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EVELYN LAND v. COMMONWEALTH PENNSYLVANIA (10/03/86)

COMMONWEALTH COURT OF PENNSYLVANIA


decided: October 3, 1986.

EVELYN LAND, PETITIONER
v.
COMMONWEALTH OF PENNSYLVANIA, PENNSYLVANIA HOUSING FINANCE AGENCY, RESPONDENT

Appeal from the Order of the Pennsylvania Housing Finance Agency in the case of Evelyn Land, dated January 3, 1986.

COUNSEL

Alan M. White, for petitioner.

Lawana M. Johns, for respondent.

Judges MacPhail, Doyle and Barry, sitting as a panel of three. Opinion by Judge MacPhail.

Author: Macphail

[ 101 Pa. Commw. Page 180]

Evelyn Land (Petitioner) applied to the Pennsylvania Housing Finance Agency (Agency) for emergency mortgage assistance on May 8, 1985. The Agency denied her application on August 15, 1985. Petitioner's administrative appeal was denied by the Agency on January 3, 1986. Petitioner filed a petition for review with this Court on January 31, 1986. We vacate the Agency's decision and remand.

On March 26, 1979, Reginald Burney purchased a home at 7447 North 21st Street, Philadelphia, Pennsylvania from the Veterans Administration (VA) by way of a Real Estate Installment Sale Agreement (Agreement). Petitioner purchased all of Reginald Burney's interest in the home on December 29, 1983 through an Assignment of Rights Contract (Assignment). It appears that neither the Agreement nor the Assignment were recorded. Petitioner found herself unable to maintain the payments and consequently the VA mailed her a notice of availability of mortgage assistance pursuant to Section 402-C of the Housing Finance Agency Law (Law), Act of

[ 101 Pa. Commw. Page 181]

December 3, 1959, P.L. 1688, as amended, added by Section 2 of the Act of December 23, 1983, P.L. 385, 35 P.S. § 1680.402c. Petitioner applied for assistance with the Agency but was denied solely because the Agency determined that she was not the owner of the property securing the mortgage as required by Section 404-C(a) of the Law, 35 P.S. § 1680.404c(a). Since Petitioner had never recorded her installment purchase agreement the VA was still the record owner. The Agency denied Petitioner's subsequent appeal.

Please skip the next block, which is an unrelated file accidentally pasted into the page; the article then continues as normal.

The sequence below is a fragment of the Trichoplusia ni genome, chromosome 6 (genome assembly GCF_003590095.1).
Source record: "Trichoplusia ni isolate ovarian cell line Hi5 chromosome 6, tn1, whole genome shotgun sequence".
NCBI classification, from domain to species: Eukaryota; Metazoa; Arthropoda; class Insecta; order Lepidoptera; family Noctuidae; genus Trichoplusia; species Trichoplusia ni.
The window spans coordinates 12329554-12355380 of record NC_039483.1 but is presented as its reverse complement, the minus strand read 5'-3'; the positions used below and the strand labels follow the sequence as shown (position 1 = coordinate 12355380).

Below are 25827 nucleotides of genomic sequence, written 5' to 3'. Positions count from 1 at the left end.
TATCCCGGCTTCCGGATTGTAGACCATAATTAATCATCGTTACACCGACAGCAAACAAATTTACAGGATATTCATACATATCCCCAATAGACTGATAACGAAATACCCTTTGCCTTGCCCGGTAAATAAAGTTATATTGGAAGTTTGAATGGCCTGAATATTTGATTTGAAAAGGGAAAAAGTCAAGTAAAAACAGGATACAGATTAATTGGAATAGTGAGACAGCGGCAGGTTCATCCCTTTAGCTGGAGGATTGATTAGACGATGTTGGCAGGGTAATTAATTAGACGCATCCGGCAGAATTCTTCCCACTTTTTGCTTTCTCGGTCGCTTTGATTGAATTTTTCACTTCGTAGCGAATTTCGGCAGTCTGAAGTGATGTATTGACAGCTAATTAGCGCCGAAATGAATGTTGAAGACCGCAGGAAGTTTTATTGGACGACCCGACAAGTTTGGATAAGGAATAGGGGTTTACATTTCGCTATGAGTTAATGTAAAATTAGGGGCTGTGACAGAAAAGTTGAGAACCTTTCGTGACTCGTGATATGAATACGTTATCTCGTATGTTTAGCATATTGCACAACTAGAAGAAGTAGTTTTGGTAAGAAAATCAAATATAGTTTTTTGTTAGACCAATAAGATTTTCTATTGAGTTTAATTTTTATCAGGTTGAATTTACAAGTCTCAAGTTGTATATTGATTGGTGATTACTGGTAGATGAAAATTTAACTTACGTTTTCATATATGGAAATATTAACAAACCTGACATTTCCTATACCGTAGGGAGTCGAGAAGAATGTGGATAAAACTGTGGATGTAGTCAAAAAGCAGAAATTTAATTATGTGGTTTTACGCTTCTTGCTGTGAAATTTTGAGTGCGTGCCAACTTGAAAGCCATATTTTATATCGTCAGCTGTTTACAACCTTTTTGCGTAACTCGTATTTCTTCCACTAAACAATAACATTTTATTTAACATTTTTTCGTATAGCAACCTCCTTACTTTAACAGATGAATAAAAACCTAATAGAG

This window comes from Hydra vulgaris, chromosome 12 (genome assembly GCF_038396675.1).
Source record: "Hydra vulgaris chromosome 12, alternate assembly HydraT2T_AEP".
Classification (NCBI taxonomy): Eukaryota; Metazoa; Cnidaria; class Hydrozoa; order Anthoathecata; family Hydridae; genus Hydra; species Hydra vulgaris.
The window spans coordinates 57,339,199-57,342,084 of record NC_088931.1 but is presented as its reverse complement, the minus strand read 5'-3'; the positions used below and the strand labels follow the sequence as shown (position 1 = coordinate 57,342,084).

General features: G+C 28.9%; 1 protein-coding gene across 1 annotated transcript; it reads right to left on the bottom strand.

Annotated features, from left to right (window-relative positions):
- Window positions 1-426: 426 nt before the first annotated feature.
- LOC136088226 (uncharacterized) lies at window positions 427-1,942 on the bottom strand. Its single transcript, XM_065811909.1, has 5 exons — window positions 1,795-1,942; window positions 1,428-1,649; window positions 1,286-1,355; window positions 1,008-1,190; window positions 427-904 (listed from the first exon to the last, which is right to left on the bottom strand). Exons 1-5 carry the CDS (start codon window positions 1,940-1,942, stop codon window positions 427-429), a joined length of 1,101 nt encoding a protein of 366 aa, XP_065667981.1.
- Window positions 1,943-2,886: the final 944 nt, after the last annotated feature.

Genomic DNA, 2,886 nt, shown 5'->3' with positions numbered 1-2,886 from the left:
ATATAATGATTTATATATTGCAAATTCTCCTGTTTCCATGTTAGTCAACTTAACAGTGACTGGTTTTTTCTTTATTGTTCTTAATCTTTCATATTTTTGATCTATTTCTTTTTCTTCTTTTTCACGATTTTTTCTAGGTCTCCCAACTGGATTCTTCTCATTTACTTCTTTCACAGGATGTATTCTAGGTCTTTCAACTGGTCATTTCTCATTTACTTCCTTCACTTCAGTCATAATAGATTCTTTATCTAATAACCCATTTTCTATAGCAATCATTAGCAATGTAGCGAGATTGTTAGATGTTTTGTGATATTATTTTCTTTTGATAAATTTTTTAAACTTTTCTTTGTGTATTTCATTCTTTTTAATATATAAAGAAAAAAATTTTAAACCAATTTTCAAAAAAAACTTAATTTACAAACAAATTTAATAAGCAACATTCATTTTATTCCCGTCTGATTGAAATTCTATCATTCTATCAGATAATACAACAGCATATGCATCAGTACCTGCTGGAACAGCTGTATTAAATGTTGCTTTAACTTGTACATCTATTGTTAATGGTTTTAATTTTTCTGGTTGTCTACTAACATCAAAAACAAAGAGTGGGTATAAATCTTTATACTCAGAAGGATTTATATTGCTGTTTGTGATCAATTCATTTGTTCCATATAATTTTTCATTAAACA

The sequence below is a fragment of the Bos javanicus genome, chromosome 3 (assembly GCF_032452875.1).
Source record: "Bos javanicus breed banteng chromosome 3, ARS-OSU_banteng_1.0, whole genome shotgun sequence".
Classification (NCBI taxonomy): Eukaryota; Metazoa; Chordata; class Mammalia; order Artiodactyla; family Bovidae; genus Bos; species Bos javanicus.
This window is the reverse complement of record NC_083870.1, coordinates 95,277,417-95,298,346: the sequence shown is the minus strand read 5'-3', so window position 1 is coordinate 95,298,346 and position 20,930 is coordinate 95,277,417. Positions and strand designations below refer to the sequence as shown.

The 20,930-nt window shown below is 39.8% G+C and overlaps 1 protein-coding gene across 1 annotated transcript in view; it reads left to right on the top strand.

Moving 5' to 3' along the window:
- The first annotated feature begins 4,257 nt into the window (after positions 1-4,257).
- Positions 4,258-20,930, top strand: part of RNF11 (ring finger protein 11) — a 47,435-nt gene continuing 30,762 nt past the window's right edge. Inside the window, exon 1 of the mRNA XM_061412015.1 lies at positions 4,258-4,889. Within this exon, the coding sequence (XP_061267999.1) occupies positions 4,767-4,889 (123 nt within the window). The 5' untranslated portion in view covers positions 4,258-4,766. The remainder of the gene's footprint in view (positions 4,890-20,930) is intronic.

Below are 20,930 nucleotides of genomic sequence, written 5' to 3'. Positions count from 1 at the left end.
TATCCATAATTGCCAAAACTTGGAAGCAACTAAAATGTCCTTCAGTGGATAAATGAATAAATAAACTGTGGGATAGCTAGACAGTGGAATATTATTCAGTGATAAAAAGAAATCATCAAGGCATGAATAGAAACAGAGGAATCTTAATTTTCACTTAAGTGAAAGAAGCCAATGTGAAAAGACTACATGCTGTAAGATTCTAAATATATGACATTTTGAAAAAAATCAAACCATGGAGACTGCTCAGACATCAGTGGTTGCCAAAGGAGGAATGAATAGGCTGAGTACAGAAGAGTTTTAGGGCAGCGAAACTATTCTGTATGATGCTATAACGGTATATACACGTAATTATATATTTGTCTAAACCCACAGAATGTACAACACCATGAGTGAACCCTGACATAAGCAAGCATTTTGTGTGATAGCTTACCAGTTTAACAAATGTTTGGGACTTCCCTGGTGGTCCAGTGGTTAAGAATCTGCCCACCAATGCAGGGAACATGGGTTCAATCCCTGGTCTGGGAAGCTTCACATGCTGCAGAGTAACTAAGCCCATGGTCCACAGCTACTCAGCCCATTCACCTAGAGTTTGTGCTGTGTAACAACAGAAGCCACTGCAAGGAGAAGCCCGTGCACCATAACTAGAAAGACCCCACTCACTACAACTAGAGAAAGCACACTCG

On appeal to this Court, Petitioner argues that the Agency erred as a matter of law in determining that she was not the owner of her property based on its misunderstanding of Pennsylvania's recording laws. Petitioner argues that neither the Law nor the regulations promulgated pursuant to it require that her interest in the land be recorded to establish her ownership. Petitioner further argues that her due process rights were violated since she only learned, through the Agency's brief filed in this appeal, that the real reason her application was denied was due to her failure to record the installment purchase agreement and the Assignment thereof.

The Agency argues that it has the authority to make rules to implement the eligibility requirements of the Law and as one of its rules it requires all interests in land be recorded to prove ownership. Furthermore, the Agency argues that they did not err as a matter of law in denying Petitioner's mortgage assistance application based on her failure to record since Pennsylvania's recording laws render invalid an unrecorded interest in land. Finally, the Agency argues that the Law requires that a lien be placed on the property to secure the loan and that Petitioner has failed to show that a lien could be placed on her property since she is not the record owner. We note that the parties agree that a land sale contract is within the definition of a mortgage under the Law. See Respondent's brief, footnote 2, page 9.

[ 101 Pa. Commw. Page 182]

Hence, the issues presented to this Court for resolution are: (1) did the Agency err as a matter of law when it interpreted and applied Pennsylvania's recording laws and determined that Petitioner was not the owner of her home solely because she had not recorded her interest; (2) does the Law, or any rules promulgated pursuant to it, require that an interest in land be recorded to establish one's ownership of the property; (3) is the determination of whether or not a lien can be placed on Petitioner's property important in determining her eligibility for mortgage assistance under the Law; and (4) was Petitioner denied due process of law? Because we agree with Petitioner that the Agency erred as a matter of law in determining that she had not established her ownership of the property, we need not address the other issues.

Preliminarily, we note that our scope of review of an order by an administrative agency where the party with the burden of proof below did not prevail, is limited to determining whether constitutional rights were violated, error of law was committed, or there was a capricious disregard of competent evidence. Righter v. Department of Labor and Industry, 86 Pa. Commonwealth Ct. 645, 486 A.2d 547 (1985).